Central bank interventions often have proved futile in sustaining a currency’s value over the long-run. Is this coordinated effort likely to achieve its goals?
How long should central banks intervene in the exchange markets or what signals would indicate it is time to let market forces once again determine the currency’s value?
What are the risks to the Japanese economy if yen trading continues to be unpredictable or if the currency’s appreciation continues?
Part of the rapid climb of the yen on Wednesday seems to have been from automatic trades that were triggered when the yen hit certain levels. Given that automatic orders and trades orchestrated by supercomputers seem to dominate the financial markets, how can a company best protect against unpredictable and perhaps illogical fluctuations in exchange rates?
The situation in Japan highlights the dangers of globally integrated supply chains. The devastating effects of the natural disaster have created product shortages for critical component parts. Disruptions to the power supply and damage to the transportation infrastructure are contributing to production challenges even for Japanese firms that were not directly damaged by the earthquake or tsunami. Uncertainty about the ability of Japanese firms to continue production is forcing firms to analyze how they need to configure their supply chains to reduce dependency on one region of the world. Firms around the world have slowed production and are searching for alternative suppliers to avoid running out of critical components. Japan is a crucial source for silicon wafers and chemicals used in making circuit boards and telephone handsets. The aftermath of the nation’s disaster has highlighted key weaknesses in the supply chains of businesses, particularly in the electronics and automotive industries. General Motors plans to suspend production at a plant in Louisiana due to a component part shortage and Honda and Volvo are developing contingency plans to locate alternative suppliers.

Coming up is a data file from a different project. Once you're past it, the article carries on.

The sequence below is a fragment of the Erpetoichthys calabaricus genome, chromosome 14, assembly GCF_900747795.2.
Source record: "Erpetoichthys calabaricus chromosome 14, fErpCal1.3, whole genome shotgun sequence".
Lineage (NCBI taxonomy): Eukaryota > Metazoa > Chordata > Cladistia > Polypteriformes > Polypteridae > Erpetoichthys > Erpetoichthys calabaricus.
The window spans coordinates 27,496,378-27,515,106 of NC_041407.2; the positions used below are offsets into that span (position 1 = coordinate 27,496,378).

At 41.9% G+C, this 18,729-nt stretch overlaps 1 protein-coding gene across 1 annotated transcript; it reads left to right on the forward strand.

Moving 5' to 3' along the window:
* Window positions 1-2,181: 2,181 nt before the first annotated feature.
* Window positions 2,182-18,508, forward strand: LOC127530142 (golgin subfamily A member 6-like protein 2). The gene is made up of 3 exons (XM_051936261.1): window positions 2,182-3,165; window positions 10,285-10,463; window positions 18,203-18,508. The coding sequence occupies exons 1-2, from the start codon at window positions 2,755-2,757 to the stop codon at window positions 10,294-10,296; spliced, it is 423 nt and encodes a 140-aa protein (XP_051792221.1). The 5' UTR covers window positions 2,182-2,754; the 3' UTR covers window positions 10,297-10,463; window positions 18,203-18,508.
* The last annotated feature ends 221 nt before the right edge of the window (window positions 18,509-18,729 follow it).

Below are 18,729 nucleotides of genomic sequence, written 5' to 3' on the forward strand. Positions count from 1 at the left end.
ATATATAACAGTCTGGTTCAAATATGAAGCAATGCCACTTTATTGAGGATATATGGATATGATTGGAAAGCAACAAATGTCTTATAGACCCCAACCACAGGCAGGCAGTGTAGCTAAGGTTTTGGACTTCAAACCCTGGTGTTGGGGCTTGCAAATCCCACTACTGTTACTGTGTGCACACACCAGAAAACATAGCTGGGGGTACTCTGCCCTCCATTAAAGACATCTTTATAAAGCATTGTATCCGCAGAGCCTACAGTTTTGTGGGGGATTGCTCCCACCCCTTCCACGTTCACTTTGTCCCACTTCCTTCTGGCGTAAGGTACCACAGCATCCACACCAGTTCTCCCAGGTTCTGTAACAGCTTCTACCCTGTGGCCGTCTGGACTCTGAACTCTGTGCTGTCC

QUESTIONS FOR DISCUSSION:
Discuss the concerns that creating a web of production facilities spread across the global creates.
What are the advantages and disadvantages of developing supply chains based on a limited number of suppliers?
Evaluate the tradeoffs of using just-in-time delivery systems.
One of the consultants cited in the article stated that good companies look at a supply chain “as a movie, rather than as a photo.” Explain what it means for a firm to view its supply chain as a movie.
As Japan begins the difficult recovery process after Friday’s devastating earthquake and tsunami, the short term and long-term consequences of the wide-spread destruction on the nation’s economy are unclear. Immediately following the earthquake on Friday, the value of the Japanese yen rallied based on expectations that Japanese companies would bring cash home and buy yen to help repair the damage. After the 1995 Kobe earthquake, the yen rose and ultimately hit an all-time high. In early Asian trading on Monday, the value of the yen slumped after the Bank of Japan offered to inject a record 18 trillion yen (about $220 billion) into markets to secure confidence. The yen will face downward pressure if investors stop viewing the yen as a safe-haven currency or if investors begin to worry about the government spending on rebuilding. Japan already has the worst sovereign debt burden among industrialized countries at approximately 200% of the nation’s gross domestic product. With the exception of the construction industry, Japan faces weak economic growth which may also put downward pressure on the currency.